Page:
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Dr. Elena Koles, MD

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Autoimmune Diseases - Natural and Holistic Treatments

    Autoimmune diseases are the leading cause for death in the United States, especially among women. However, their exact impact is unknown because the National Statistical Center did not include all the diseases in their list of possible causes for death; thus doctors do not list them on the death certificates. At the same time, analysis of the data from the Center of Disease Control from 1995 show that this group of diseases is in the top ten (Am J Public Health, Sep, 2000). According to the National Health Institute, 23.5 million of Americans suffer from autoimmune diseases; this is 1.5 million more cases than cases of cardio-vascular disease and 14.5 million more cases than cases of cancer. Every year, $100 billion are spent on treating autoimmune conditions. However, financing for autoimmune research is limited and programs for medical students include minimal information.

    As recently as twenty years ago, diagnosis of autoimmune disease was very rare. Now it is known that 5% of the world’s population suffers from this kind of illness and the number is constantly growing. For example, in the past ten years the number of patients affected by Crohn’s Disease in the United States has tripled and predominantly affects people between the ages of 20 and 30. 

    There are approximately 80 known kinds of autoimmune diseases, among which are rheumatoid arthritis, scleroderma, lupus, Type 1 Diabetes, Multiple Sclerosis, dermatomyosite, psoriasis, etc. As immunodiagnostic techniques improve, we have more and more data of immunological foundations for many diseases (i.e. atherosclerosis), which until recently were not considered autoimmune in origin. 

    The majority of autoimmune diseases are considered to be caused by a defective gene that is dormant until an unfavorable factor (virus, toxins, ultrasound, electromagnetic waves, etc.) triggers the pathological process. This process is characterized by the forming of antibodies, that instead of fighting for genetic uniformity of the organism and suppressing foreign bacteria, viruses and diseased cells (as a healthy immune system is intended), they initiate inflammatory reactions against it’s own cells. 

    It has been proven that autoantibodies are formed before birth. Research conducted in Israel on the blood from umbilical cords showed that antibodies present in the blood of a newborn are able to connect with 305 kinds of cells in it’s own organism. Thus, the presence of antibodies in an organism are more normal than pathological. Even though the biological role of these autoantibodies is not clear, it is apparent that they are capable of increasing their own concentration in an organism’s blood, and influencing the development of autoimmune pathology in adults.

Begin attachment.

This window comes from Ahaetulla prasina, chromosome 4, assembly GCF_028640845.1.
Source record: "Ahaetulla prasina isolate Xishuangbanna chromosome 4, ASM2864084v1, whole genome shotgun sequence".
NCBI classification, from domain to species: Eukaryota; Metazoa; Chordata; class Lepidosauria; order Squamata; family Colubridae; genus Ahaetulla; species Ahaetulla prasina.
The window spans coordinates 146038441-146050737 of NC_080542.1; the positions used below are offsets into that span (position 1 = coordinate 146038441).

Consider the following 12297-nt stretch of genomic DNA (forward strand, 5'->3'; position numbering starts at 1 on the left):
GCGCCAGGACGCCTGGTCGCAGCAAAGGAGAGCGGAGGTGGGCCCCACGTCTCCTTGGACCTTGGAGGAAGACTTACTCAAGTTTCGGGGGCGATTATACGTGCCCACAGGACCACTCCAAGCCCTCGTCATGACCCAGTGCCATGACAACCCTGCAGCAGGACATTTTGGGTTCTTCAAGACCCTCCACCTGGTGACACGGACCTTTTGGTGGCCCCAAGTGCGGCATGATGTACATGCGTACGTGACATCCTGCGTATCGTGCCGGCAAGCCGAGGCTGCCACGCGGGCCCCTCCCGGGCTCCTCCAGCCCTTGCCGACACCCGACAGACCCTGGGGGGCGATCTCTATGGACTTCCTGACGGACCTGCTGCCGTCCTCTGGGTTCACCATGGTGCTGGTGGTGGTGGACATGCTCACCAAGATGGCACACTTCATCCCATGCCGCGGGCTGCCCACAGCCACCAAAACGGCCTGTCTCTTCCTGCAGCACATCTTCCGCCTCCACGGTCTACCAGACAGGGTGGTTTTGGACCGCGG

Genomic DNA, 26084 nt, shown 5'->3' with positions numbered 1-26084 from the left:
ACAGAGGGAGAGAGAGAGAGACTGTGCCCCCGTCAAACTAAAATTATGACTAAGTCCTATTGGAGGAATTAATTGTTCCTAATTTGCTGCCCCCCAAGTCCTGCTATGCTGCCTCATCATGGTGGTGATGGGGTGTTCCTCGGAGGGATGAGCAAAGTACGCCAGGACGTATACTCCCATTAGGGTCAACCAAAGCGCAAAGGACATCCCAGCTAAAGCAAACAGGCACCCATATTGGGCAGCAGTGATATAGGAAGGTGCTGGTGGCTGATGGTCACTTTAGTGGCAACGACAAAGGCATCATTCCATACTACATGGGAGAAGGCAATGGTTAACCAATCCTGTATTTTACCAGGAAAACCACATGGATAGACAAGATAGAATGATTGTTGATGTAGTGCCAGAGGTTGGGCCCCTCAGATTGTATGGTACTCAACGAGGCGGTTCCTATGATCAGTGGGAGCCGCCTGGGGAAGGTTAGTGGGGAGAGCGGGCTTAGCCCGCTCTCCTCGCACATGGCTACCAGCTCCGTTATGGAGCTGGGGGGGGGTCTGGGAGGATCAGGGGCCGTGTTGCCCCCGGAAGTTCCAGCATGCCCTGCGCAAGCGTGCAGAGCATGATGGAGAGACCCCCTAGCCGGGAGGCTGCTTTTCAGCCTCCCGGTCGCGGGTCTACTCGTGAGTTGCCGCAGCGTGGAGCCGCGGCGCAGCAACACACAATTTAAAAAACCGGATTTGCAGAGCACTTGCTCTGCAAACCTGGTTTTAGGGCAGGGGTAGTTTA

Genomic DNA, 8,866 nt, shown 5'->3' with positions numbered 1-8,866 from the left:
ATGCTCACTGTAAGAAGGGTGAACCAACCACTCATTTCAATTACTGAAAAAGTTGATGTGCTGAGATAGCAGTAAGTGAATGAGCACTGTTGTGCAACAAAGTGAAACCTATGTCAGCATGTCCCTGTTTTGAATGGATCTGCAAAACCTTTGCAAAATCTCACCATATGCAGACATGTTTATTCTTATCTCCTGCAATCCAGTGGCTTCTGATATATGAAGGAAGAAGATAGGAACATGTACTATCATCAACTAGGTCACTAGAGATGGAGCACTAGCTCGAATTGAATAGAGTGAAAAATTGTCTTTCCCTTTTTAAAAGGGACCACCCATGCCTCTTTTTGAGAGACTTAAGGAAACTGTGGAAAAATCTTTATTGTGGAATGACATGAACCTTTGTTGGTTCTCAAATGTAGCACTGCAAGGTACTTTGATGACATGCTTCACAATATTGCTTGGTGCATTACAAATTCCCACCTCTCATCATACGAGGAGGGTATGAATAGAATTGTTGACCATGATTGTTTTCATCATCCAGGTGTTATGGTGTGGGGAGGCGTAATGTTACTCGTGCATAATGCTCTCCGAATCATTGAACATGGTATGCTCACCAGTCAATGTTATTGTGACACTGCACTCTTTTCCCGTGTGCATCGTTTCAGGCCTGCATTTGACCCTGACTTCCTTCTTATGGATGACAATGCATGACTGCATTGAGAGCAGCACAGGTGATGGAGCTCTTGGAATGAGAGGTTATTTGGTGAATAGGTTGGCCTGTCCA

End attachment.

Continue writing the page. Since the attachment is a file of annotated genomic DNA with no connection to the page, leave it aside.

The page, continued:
The immune system in mammals is an immensely complicated structure: it includes a vast number of different cells, proteins and mediators whose common task is the protection of the organism from disease carrying microbes and toxins, as well as the elimination of diseased cells. For this purpose, there are special cleansing mechanisms that are carried on by special cells in the immune system- autoimmune lymphocytes.    

    In every cell there are particular protein molecules that mark cells to show that they belong to this specific organism. This is how the immune system recognizes “it’s own” and doesn’t attack them. The number of our “protectors” is approximately 1 trillion. Usually, all the soldiers of this “army” work together, but in the instance that there is a genetic defect or if the organism is weakened, the immune system can turn on itself and attack it’s own tissues. As a result, many biologically active and toxic substances form and the inflammation occurs. Thus, it is not surprising that these kind of diseases are accompanied by serious malfunctions in the organism. For example, rheumatism is accompanied by damage to the myocardium and heart valves, with lupus- internal organs and skin are affected. Vitiligo (a condition where a pigment called melanin is lost and irregular white patches appear on the skin because cells producing melanin are destroyed) often goes together with diabetes. As Crohn’s Disease progresses, joints and eyes are often affected. 

    Which autoimmune disease will develop is determined by those cells that are no longer controlled by the organism. If the cells are specific to a protein called myelin that covers nerve fibers, multiple sclerosis develops. If the cells are specific to tissues of joints-  rheumatoid arthritis develops. If the cells are specific to the pancreas- diabetes develops. 

    Lately, more attention is being paid to an organism’s autoimmune reactions, considered either a hyperimmune condition (pathologically strengthened immunity), either an immunological imbalance with malfunctions of a “selective” (autoimmunity suppressing) functions of the thymus gland, or the disruption of interactions between cells responsible for suppressing the autoimmune reactions. 

    The reason why autoimmune diseases are more frequently found in women is the influence of female sexual hormones, which amplify any inflammatory effects and provoke more active immune system responses. 

    Scientists from the medical center at Duke University propose a “hygienic” theory explaining the growing epidemic of autoimmune diseases. They believe that people have become more hygienic, especially in the Western world, and the lack of contact with microbes is eliminating the need for heightened immunity. Our weakened immune systems are trying to actively compensate for this weakness by attacking our own tissues, which they view as “internal foreign bodies.”